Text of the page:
Illegal use of clenbuterol has been thoroughbred racing's sorriest scandal in recent years. Little-known trainers became miracle workers by administering the medication; their cheating was so flagrant that they undermined bettors' confidence in the integrity of the game. Some were eventually caught when their horses tested positive for the drug, giving the sport a black eye it didn't need.
Naive outsiders might expect that the racing industry would try to rid itself of clenbuterol. But the industry traditionally moves in the opposite direction--it stops cheating by legalizing a banned substance. It did this with both Butazolidin and Lasix. And this week the Kentucky Racing Commission liberalized its rules governing the use of clenbuterol--a move that might be the first step toward wider national use of the once-forbidden drug.
Advocates tout clenbuterol as a therapeutic medication that won't affect horses' racing performance if it is properly controlled. Others see the Kentucky decision as just the latest demonstration of the racing industry's chronic inability to say no to drugs.
Clenbuterol helps many horses with respiratory problems, but thoroughbreds are not allowed to race with the aid of the drug. Any trace of the substance in post-race urine tests constitutes a violation that can result in a trainer's suspension. Trainers caught with a clenbuterol positive often protested that they administered the drug long before the race and thought that it would be out of the horse's system. Now Kentucky will permit a trace of clenbuterol to show up in the urine, and horses won't flunk the test unless the amount exceeds a certain threshold. Horsemen are being told that they can safely administer Ventipulmin Syrup--the oral form of clenbuterol--up to 72 hours before a race.
Bernie Hettel, executive director of the commission, said the board was guided by the recommendations of Thomas Tobin, a doctor and an expert at the University of Kentucky. Tobin advised: "Super-sensitive testing can detect traces of [clenbuterol] for one or more months after the last dose. . . . Such sensitive testing deprives horses in training of the therapeutic benefits of this agent. Less sensitive testing, consistent with a three-to-five day withdrawal period, prevents horses from running 'on' Ventipulmin Syrup, but allows its appropriate therapeutic use."
It is easy to react cynically whenever a veterinarian, trainer or spokesman for a horseman's organization utters the word "therapeutic"--particularly after the campaigns to get Bute and Lasix legalized in the 1970s.
The first trainers to use Lasix illegally were able to bring about stunning form reversals; sometimes they would claim a horse and improve him overnight, by as much as 10 or 20 lengths, by administering the diuretic. Eventually most trainers were clamoring to use the wondrous drug. So horsemen and veterinarians went before state racing commissions and assured them that Lasix was a therapeutic medication that didn't affect horses' form. Of course, everybody who had witnessed those 10- and 20-length form reversals knew this was poppycock, but even today horsemen and vets maintain this fiction.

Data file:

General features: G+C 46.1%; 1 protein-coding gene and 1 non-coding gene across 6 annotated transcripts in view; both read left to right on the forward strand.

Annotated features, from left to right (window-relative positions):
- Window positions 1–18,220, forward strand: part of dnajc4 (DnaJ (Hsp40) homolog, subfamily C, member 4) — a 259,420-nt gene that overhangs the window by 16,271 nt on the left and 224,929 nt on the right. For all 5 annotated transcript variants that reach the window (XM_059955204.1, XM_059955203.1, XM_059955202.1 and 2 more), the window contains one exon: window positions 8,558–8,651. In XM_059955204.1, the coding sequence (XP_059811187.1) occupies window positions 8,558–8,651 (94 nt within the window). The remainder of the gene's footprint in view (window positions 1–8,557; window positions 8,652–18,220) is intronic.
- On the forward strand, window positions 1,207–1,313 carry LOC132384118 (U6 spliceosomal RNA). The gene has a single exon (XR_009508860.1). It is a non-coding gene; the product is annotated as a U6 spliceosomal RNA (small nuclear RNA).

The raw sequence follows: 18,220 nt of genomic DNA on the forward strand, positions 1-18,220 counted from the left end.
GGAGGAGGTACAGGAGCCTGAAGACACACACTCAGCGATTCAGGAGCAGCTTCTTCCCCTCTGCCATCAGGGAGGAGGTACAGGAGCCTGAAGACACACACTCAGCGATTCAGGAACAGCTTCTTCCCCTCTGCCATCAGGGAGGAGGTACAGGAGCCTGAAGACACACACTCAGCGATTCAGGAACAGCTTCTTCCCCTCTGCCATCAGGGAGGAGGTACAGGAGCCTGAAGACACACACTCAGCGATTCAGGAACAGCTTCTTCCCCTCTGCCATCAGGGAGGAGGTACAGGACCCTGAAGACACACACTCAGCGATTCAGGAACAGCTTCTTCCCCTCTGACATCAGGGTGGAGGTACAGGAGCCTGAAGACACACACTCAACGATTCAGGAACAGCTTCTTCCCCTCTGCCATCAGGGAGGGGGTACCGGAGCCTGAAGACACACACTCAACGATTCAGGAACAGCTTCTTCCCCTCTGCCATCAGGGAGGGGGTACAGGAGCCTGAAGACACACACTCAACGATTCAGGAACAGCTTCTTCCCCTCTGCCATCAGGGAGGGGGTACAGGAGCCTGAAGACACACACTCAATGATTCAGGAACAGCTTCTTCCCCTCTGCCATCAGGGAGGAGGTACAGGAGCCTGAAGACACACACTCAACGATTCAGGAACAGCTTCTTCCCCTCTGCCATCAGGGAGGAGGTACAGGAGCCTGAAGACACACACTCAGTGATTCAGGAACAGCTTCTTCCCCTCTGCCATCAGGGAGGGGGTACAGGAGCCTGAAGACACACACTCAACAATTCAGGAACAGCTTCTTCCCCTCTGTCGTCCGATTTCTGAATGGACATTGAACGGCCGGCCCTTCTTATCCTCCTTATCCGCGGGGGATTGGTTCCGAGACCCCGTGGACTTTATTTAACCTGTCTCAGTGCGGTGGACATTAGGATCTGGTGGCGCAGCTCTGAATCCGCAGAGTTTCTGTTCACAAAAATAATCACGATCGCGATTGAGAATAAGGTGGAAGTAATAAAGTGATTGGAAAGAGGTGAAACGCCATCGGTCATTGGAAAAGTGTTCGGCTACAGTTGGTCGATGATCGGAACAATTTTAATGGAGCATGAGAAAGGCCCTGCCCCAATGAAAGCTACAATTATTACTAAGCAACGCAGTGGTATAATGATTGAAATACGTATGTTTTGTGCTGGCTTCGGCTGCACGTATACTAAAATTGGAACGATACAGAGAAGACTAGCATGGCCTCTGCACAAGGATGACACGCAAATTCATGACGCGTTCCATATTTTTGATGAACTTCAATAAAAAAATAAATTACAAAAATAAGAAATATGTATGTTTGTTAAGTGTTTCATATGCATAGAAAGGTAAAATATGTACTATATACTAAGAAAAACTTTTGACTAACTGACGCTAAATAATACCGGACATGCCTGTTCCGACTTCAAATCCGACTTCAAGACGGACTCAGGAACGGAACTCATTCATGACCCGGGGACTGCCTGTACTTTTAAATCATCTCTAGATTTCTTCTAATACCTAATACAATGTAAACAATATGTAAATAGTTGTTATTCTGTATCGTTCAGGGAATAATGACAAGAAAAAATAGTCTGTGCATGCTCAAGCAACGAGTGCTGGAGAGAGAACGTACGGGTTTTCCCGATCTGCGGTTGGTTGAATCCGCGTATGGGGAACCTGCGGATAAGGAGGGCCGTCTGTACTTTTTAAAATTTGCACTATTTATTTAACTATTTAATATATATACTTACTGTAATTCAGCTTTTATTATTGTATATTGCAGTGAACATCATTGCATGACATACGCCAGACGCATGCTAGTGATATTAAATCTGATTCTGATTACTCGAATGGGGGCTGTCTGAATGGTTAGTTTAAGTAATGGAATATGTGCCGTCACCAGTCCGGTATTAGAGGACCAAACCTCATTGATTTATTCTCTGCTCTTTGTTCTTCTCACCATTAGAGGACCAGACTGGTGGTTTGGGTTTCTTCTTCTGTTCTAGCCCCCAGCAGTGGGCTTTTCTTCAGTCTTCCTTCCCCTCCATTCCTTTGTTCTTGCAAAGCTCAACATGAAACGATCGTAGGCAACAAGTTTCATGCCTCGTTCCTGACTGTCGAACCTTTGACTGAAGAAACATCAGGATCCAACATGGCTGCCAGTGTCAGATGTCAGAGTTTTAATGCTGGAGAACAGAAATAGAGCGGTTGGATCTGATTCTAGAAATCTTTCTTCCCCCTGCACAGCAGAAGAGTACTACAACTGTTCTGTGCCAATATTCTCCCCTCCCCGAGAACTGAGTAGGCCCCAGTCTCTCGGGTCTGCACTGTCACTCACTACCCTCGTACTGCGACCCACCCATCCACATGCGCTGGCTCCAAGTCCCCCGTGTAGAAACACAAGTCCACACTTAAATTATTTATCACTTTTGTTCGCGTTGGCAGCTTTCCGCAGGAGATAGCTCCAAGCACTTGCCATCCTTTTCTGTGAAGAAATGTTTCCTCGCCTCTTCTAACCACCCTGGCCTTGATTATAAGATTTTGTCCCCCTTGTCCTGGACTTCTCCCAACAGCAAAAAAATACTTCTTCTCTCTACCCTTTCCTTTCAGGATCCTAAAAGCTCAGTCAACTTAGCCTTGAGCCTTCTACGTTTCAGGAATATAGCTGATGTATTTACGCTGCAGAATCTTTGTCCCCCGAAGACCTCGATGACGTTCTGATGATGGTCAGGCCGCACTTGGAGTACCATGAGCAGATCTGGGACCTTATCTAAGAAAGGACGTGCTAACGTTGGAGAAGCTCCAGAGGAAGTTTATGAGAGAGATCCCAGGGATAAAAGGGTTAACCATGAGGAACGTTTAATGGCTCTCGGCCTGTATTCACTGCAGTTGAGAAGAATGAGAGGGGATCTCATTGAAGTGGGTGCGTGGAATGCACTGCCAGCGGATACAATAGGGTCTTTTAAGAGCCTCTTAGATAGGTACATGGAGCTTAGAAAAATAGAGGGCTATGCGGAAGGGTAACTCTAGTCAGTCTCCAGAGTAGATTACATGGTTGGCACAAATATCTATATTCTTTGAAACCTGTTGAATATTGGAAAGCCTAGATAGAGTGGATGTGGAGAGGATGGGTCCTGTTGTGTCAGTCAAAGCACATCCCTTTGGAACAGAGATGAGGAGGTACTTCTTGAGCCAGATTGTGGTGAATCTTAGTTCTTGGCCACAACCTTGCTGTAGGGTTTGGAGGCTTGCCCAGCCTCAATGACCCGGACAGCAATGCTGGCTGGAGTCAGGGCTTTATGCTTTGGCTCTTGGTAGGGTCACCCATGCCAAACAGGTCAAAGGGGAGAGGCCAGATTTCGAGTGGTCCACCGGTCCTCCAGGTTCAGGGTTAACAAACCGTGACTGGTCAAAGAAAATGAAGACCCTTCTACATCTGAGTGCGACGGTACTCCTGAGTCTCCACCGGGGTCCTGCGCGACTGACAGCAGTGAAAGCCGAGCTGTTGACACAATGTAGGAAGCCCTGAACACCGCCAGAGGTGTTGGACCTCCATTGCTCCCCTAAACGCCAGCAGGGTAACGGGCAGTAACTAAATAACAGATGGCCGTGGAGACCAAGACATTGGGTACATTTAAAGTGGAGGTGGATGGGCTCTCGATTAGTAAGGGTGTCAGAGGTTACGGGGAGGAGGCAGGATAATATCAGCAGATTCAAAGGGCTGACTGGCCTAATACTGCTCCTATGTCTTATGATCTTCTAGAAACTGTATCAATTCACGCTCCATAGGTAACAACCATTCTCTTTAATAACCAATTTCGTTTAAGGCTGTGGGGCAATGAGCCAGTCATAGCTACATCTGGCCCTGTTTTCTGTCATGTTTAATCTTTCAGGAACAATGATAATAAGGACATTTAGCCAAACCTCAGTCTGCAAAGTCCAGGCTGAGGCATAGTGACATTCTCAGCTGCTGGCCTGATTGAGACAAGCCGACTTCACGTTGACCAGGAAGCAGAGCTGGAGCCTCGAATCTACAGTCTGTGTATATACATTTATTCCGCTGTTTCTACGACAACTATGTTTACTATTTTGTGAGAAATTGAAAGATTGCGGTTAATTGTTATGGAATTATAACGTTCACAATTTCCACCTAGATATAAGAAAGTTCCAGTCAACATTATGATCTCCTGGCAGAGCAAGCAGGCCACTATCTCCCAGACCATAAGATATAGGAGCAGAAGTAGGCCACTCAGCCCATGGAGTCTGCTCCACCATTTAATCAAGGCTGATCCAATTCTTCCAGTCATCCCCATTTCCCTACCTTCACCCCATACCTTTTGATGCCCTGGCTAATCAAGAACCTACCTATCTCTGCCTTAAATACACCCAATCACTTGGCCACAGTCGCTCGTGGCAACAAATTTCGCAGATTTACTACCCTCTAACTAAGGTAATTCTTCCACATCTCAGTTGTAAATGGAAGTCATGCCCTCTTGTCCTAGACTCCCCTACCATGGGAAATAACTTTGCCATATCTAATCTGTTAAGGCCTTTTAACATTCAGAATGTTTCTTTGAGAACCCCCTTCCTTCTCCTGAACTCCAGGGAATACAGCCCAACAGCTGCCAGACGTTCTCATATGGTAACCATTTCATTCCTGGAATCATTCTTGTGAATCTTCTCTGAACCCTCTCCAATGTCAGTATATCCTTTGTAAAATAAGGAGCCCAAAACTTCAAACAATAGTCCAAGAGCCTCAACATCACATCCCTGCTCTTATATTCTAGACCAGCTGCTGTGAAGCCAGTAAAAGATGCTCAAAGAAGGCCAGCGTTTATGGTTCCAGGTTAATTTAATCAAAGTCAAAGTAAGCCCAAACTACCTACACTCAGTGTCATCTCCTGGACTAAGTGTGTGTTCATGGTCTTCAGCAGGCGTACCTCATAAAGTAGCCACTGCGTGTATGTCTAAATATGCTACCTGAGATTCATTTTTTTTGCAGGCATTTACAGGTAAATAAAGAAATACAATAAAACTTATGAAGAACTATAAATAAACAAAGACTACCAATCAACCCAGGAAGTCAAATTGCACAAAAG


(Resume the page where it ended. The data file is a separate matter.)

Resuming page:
And, now, here we go again. Until last year clenbuterol was banned by the Food and Drug Administration and wasn't allowed for any use in the United States. But it was legal in Canada, and certain Canadian trainers suddenly started performing remarkable training feats when they crossed the border. After the FDA lifted its ban and allowed clenbuterol in the United States, trainers with poor lifetime records started winning with 30 or 40 percent of their starters. Clenbuterol is obviously powerful stuff.
Kentucky officials believe that their guidelines will allow horses to benefit from the therapeutic benefits of clenbuterol without getting a boost in competition. But they can't know this for certain. Thomas Lomangino, director of Maryland's drug-testing laboratory, noted that most of the studies on clenbuterol had been done on infirm horses. "We need to know that it does not affect performance in healthy horses before we make it legal," Lomangino said.
But even if there is no more wholesale cheating with clenbuterol, the industry ought to look hard at the argument that its use should be liberalized because it is good for the horse. The vets and horsemen assured us years ago that thoroughbreds needed the therapeutic benefits of Butazolidin to withstand the stress of year-round racing. They assured us that horses need the therapeutic aid of Lasix because most modern horses suffer from respiratory problems, and now they make the same argument for clenbuterol.
Every other major racing nation forbids the presence of these drugs in a horse's system on race day, and the sport manages to survive well enough without them in England, France, Australia and Japan. But since America abandoned the traditional standard of "hay, oats and water," the quality of this country's thoroughbreds has steadily declined. In 1970, the dawn of the medication era, the average American horse made 10.2 starts per year. As the once-proud U.S. breeding industry began producing generation after generation of drug-dependent horses, the figure declined to 9.2 starts per horse in 1980 and 7.9 in 1990. By last year the average horse was running a pitiful 7.2 times per year. It is hard to accept the pro-clenbuterol arguments when the breed gets weaker and weaker as it gets more and more "therapeutic" medication.